Here are just some of the court’s findings with Hasty’s problematic onboarding process:

  • Hasty had one option to review and sign the arbitration agreement—she had to sign it electronically, even though her offer letter stated that she would review and sign the arbitration agreement on her first day of employment;
  • The employer failed to inquire into whether Hasty had the ability to view the documents electronically and did not appear to provide any other alternative, such as to view the documents at an office on a computer or to pick up the physical documents for review before signature;
  • While the agreement permitted Hasty to retrieve signed documents, there was no direction on how to retrieve documents for review before signature, especially in light of the company’s insistence that Hasty sign the agreement before her first day of work;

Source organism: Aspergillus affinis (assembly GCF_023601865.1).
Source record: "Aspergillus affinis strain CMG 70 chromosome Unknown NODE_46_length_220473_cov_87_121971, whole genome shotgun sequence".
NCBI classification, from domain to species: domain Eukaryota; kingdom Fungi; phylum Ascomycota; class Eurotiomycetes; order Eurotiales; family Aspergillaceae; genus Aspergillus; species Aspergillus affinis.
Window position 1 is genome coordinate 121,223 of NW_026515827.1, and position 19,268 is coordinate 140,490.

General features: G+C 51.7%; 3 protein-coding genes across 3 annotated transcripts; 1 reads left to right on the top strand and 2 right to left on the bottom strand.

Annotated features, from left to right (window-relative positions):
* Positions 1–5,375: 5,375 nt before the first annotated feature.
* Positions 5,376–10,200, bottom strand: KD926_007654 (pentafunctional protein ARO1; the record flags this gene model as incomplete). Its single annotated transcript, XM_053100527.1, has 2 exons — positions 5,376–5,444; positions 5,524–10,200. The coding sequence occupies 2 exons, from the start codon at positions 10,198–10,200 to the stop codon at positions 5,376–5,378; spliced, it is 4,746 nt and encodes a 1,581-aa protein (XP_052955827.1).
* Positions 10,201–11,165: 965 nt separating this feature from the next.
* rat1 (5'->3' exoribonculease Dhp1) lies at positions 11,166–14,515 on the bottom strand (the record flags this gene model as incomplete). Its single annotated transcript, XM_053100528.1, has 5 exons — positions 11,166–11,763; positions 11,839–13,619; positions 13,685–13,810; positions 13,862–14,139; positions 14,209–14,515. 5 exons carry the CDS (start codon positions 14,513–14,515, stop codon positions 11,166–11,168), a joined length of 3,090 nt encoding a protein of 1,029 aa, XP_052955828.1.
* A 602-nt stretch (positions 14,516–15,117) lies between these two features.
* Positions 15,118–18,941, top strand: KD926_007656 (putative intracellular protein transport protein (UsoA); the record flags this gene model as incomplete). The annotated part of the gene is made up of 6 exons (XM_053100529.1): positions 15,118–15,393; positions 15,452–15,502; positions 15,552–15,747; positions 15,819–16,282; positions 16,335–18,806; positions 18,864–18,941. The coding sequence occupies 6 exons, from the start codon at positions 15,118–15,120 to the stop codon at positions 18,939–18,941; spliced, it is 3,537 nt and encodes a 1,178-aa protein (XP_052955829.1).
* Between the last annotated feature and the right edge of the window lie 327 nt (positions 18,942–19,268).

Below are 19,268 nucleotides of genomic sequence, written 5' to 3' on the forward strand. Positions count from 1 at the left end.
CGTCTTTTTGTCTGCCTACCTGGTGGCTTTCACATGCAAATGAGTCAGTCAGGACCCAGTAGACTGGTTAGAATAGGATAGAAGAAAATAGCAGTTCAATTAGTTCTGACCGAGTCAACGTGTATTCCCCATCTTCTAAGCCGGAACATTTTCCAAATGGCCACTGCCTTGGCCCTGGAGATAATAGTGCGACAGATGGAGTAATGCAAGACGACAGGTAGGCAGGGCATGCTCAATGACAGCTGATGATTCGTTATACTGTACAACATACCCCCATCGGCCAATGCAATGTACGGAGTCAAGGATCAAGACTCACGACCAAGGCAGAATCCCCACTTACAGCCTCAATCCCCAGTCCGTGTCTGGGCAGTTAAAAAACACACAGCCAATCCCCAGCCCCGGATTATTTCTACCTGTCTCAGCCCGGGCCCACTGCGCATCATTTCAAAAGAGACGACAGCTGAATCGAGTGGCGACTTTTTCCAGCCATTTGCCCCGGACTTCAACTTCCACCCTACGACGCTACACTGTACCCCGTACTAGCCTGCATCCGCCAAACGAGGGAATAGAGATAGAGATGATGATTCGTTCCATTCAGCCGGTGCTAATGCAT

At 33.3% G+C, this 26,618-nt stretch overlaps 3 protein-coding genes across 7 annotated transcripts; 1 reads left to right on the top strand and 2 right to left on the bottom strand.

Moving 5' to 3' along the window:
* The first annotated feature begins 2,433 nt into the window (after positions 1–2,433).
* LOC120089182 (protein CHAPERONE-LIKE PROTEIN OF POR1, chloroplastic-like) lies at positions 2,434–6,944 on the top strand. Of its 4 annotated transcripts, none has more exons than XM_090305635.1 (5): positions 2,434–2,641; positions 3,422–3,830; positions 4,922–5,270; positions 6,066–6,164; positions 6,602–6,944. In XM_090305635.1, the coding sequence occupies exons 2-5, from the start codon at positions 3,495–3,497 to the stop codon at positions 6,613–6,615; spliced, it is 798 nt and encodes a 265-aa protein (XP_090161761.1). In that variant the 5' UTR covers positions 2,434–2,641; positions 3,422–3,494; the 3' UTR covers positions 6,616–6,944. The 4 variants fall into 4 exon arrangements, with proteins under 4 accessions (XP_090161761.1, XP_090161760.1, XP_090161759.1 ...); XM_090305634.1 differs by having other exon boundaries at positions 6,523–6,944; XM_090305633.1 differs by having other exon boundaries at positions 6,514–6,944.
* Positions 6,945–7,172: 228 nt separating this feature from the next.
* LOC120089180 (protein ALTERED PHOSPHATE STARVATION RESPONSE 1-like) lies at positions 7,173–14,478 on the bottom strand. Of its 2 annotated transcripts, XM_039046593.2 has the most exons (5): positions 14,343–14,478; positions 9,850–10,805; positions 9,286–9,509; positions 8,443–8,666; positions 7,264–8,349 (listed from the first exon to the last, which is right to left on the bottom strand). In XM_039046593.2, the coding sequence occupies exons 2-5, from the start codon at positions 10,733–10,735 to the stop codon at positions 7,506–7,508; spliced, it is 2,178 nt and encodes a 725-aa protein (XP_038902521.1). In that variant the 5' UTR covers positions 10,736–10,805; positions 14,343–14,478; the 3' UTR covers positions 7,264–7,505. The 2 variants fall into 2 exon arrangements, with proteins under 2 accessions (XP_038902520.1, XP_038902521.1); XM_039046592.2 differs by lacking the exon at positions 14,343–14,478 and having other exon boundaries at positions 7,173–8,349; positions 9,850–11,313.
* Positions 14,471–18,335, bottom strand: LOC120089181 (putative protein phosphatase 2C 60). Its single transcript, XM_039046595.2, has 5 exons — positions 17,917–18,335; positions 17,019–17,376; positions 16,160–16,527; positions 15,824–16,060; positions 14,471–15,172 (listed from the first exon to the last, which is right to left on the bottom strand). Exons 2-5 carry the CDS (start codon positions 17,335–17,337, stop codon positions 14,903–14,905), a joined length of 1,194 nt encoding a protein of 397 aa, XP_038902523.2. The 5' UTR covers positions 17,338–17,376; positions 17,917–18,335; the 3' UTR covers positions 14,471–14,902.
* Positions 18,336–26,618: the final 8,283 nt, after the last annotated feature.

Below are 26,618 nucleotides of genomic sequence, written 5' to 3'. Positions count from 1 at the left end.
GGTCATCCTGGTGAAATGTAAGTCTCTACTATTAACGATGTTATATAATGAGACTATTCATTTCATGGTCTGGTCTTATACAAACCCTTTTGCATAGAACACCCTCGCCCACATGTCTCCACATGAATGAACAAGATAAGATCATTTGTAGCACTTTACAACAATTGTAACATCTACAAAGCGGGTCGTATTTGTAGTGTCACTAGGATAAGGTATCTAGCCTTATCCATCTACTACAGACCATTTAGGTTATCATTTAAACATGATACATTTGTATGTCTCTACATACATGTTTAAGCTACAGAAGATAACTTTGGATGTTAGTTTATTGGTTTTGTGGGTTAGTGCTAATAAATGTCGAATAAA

• Also Hasty did not have a computer when she electronically signed her employment paperwork and viewed the documents, including the arbitration agreement, on her phone, which had a small screen.

Let us lastly take a look at the various takeaways for employers utilizing electronic onboarding:

  • Employers should ensure that they are conveying a uniform message to the new employee throughout the hiring process beginning with the interview and verbal hire and continuing all the way through to the signing of electronic documents;
  • All versions, past and present, of hire forms and agreements should be archived;